Wake up Wisconsin: We’re losing our identityFor years, we have been known as the Dairy State or the Badger State. It’s time to be honest. California kicks our proverbial “dairy-air” in milk production, and the term “badger” comes from the fact we once had a lot of miners who burrowed, badger-like, into the ground.
By: By Mike Nichols, Superior Telegram
For years, we have been known as the Dairy State or the Badger State.
It’s time to be honest. California kicks our proverbial “dairy-air” in milk production, and the term “badger” comes from the fact we once had a lot of miners who burrowed, badger-like, into the ground.
If two politicians in Madison saw an actual badger today, a fight would break out over whether it was a possum or a muskrat. In the end, they’d call animal control and have the poor thing shipped to Minnesota or Michigan, both of which would place welcoming committees at their borders.
We’re not the Badger State, not even close. We haven’t had an iron mine here in half a century, and given what has transpired in our Capitol of late, apparently we won’t have one any time soon.
We’re more like the Blanding’s Turtle State or the Butler’s Garter Snake State. We don’t like stuff that moves too fast. I know that’s not exactly fair. There are plenty of things we have more of than turtles and snakes. We have mosquitoes, too. And dragonflies. We do have awesome dragonflies.
Troy Henderson, a historian at the Michigan Iron Industry Museum in the Upper Peninsula, didn’t have a good idea for a new state name for us, but it turns out Michigan has its own problems with its nickname, “The Wolverine State.” It’s not clear there have ever really been many wolverines there.
Henderson did say the U.P. has two existing iron mines and they have been the “lifeblood of the Marquette Iron Range for a long time now.”
“They continue to have a huge impact on the Upper Peninsula and particularly the Marquette Range,” he said.
Maybe Michigan should be the Badger State. Or Minnesota. I grew up there and I always thought “Gopher State” was kind of a lame nickname anyway. Minnesotans are a lot more like badgers than we are.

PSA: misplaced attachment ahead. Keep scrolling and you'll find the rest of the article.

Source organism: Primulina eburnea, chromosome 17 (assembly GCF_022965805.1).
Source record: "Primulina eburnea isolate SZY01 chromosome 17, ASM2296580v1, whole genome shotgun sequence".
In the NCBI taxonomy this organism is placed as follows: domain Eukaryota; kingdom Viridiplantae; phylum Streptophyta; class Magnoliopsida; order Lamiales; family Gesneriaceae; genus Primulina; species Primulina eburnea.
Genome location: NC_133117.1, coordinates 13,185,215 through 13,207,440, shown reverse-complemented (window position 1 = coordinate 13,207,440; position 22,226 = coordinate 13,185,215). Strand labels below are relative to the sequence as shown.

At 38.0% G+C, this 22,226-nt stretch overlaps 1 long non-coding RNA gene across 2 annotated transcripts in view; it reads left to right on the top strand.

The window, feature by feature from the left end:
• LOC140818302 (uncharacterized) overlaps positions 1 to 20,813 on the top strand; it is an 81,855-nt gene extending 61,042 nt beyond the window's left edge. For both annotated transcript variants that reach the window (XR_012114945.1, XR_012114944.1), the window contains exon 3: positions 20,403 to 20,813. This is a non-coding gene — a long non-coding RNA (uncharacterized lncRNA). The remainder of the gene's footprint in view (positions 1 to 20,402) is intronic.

Jim Skurla, an economist who runs a research bureau at the University of Minnesota-Duluth, said the mining industry has been “going full bore up here the last couple years.” In fact, he said, it was the best performing industry in the Arrowhead Region — a portion of northeast Minnesota that is sometimes said to also include Douglas County, Wis. In 2007 alone, iron mining added more than $1.3 billion in value to the Arrowhead and Douglas County region, according to a report Skurla wrote.
Douglas, in other words, is lucky to be next to Minnesota. Similarly, due to reasons other than mining, one of the fasting growing regions of Wisconsin is the area just outside the Twin Cities. St. Croix County grew 34 percent between 2000 and 2010, according to U.S. Census figures. Folks have money there, too.
You’ve heard of bedroom communities? Maybe we should be the Bedroom State. Kenosha County, on the edge of Illinois is also growing incredibly fast. Wisconsin, a great place to sleep!
Bill Schiek, an economist with the Dairy Institute of California, was kind when I asked him who the real Dairy State is. California produced 41.5 billion pounds of milk last year in comparison to 26 billion pounds in Wisconsin.
“We’re closing in on doubling (Wisconsin’s milk production) if we continue to grow,” he said.
But, he added, dairy isn’t as big a part of the culture out there because there are so many other large industries. I think that was a polite way of telling me we could still be the Dairy State if we wanted to because we don’t have much else going for us.
Plus, said Schiek, Wisconsin still produces more cheese.
“You guys are still the cheeseheads,” he said, which did make me feel a little better.
Although, I’m still sort of partial to the Bedroom State because I think it sends the right message: Maybe it’s time we wake up.
Mike Nichols is a syndicated columnist who spent 18 years writing about Wisconsin for the Milwaukee Journal Sentinel. He is now a senior fellow at the Wisconsin Policy Research Institute. This column represents only his personal opinion. Contact him at MRNichols@wi.rr.com.